14 A significant part of Europe’s policy on ASEAN is motivated by human rights considerations. This is regretted by ASEAN countries. ASEAN countries do not acknowledge a European moral right to pass judgment on them but they do desire a greater European presence in the region. A stronger European presence softens the position for everybody. Unfortunately, we still do not see a clear and sensible European position on ASEAN.
15 Throughout Southeast Asia, the rise of China is in everyone’s view. Ethnic Chinese living in the ten member states are playing a growing role in China’s relationship with ASEAN. Like in the past, they are once again playing the role of compradores, playing the role of intermediaries. This creates new challenges of course. On the whole, however, their role is perceived as positive but this is only for as long as China’s relationship with ASEAN countries is good. If that relationship sours, ethnic Chinese in Singapore will see a recurrence of an anti-Chinese backlash. This is an old theme in Southeast Asia’s relationship with China which we hopefully have sufficient historical wisdom to manage well.
16 If ASEAN plays its cards right, it will be the best and the only convening platform for players in the region. ASEAN is supposedly in the driver’s seat for regional organisations not because it is a good driver but because it is a safe driver, a little bumbling perhaps, and not one which will take the vehicle in a direction which the passengers do not want. If there were no rising China, ASEAN would not have such a role. China’s rise presents a huge opportunity for ASEAN but also challenges which have to be skillfully managed.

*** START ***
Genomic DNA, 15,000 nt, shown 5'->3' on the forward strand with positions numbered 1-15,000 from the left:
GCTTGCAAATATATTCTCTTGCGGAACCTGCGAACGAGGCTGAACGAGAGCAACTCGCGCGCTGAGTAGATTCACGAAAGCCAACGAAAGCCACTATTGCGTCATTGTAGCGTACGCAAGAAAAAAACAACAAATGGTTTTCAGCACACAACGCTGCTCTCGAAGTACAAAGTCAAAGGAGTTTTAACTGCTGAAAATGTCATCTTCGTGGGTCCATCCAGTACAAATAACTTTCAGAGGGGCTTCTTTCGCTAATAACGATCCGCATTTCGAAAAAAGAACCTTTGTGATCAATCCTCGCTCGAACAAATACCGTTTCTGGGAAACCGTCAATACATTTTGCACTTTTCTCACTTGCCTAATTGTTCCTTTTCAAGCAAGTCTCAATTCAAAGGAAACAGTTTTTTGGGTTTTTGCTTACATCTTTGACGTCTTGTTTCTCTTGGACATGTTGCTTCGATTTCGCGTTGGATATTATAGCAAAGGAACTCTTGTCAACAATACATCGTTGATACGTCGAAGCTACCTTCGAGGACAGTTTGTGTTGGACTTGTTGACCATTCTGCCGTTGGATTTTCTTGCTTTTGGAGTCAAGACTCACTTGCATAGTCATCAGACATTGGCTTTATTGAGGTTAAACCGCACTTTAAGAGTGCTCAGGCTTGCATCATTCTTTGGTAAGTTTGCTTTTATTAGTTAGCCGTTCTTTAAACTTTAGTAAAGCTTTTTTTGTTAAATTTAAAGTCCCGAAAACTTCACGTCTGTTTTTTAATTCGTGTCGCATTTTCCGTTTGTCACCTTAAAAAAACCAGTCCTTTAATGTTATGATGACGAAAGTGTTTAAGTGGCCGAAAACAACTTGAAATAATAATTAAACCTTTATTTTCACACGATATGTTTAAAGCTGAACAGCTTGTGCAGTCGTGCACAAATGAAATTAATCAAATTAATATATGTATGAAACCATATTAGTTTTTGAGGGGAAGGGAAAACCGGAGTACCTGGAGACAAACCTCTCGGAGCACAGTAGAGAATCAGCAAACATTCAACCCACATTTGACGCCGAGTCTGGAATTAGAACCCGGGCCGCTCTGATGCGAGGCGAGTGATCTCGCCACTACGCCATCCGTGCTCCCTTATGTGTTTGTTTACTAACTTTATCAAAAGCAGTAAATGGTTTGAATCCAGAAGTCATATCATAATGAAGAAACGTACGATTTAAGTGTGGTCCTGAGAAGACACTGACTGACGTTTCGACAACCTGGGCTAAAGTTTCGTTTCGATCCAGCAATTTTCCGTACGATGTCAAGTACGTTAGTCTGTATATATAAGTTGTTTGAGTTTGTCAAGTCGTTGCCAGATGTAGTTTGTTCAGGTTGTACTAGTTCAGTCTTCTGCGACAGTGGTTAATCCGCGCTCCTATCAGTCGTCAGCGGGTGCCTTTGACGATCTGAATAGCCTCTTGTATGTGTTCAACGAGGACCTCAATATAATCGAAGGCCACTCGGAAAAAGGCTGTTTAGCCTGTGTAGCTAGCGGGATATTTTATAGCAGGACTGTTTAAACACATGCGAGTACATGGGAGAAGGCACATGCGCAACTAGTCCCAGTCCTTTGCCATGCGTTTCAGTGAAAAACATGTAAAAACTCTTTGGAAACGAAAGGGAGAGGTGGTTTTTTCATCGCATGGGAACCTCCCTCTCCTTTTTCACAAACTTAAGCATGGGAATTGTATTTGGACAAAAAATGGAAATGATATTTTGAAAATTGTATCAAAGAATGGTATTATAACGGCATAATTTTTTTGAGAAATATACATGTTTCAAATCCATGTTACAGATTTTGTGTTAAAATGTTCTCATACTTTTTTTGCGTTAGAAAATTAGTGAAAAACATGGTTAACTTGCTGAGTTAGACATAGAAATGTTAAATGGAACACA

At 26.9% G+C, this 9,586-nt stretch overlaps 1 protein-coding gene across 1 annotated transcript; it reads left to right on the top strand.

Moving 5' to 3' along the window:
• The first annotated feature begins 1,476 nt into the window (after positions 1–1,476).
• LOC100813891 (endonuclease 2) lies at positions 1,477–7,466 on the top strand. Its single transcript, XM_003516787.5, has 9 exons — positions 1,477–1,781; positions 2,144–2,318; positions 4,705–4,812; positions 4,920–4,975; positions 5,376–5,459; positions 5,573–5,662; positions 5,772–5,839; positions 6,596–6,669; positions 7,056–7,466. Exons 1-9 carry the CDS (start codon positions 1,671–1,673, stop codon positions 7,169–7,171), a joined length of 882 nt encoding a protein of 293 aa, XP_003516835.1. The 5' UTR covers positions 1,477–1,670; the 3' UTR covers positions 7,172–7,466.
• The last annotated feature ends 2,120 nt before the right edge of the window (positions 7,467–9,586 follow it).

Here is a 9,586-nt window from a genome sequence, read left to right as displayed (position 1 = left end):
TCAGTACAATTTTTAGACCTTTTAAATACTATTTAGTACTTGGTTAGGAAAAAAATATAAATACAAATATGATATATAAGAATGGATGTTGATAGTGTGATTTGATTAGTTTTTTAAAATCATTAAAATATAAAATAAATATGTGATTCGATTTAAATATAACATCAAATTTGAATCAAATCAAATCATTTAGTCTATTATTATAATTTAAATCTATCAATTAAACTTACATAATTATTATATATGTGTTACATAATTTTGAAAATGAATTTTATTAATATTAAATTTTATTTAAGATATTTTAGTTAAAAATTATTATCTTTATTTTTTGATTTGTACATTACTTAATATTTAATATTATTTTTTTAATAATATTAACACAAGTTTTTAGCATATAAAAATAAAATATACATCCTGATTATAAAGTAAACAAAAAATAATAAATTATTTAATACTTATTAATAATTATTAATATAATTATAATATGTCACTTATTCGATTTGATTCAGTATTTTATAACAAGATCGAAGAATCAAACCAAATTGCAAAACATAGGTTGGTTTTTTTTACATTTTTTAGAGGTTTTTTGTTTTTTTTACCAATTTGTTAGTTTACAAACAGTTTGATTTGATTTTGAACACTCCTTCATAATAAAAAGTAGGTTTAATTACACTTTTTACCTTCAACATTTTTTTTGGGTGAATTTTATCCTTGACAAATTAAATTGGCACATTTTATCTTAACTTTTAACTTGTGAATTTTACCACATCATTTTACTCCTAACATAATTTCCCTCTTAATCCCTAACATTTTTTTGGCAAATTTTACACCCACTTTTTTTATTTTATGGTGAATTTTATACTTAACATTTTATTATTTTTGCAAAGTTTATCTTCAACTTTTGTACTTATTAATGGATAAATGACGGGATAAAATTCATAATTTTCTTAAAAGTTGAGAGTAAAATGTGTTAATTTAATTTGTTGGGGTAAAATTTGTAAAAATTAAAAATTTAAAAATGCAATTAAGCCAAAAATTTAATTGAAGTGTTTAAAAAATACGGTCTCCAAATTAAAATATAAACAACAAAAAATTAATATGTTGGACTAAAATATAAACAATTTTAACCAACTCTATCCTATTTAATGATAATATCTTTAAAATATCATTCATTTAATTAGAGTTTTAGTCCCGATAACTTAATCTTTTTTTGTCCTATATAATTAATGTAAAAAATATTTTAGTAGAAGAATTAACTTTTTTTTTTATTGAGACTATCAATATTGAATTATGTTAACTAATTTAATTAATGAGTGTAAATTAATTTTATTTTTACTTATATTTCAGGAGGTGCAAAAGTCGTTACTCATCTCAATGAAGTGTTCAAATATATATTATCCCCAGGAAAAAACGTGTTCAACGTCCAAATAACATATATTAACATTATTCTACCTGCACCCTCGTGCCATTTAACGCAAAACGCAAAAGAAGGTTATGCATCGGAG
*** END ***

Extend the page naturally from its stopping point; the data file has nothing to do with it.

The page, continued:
17 Decoupling in strategic areas between the US and China may benefit ASEAN which has strong economic relations with all major economic powers. MNCs see ASEAN as useful diversification as they are never sure what new headaches trade disputes can cause them. As the Chinese market grows, China may become more important than the US for many US MNCs. The shift of manufacturing from China to Southeast Asia is good for ASEAN. Even Chinese MNCs see advantage in such a strategy.
18 Singapore’s well-being is greatly dependent on Southeast Asia as a whole. Hong Kong’s national security law has benefited Singapore because it is seen to be far away enough from China but also close enough. All the major powers, including China, see the benefit of building up their presence in Singapore. In recent years, the flow of Chinese money in Singapore has been significant. Modern Singapore was established by the British East India Company for the China trade of that era. In this century, Singpaore is well-positioned for a new China trade which dwarfs the old.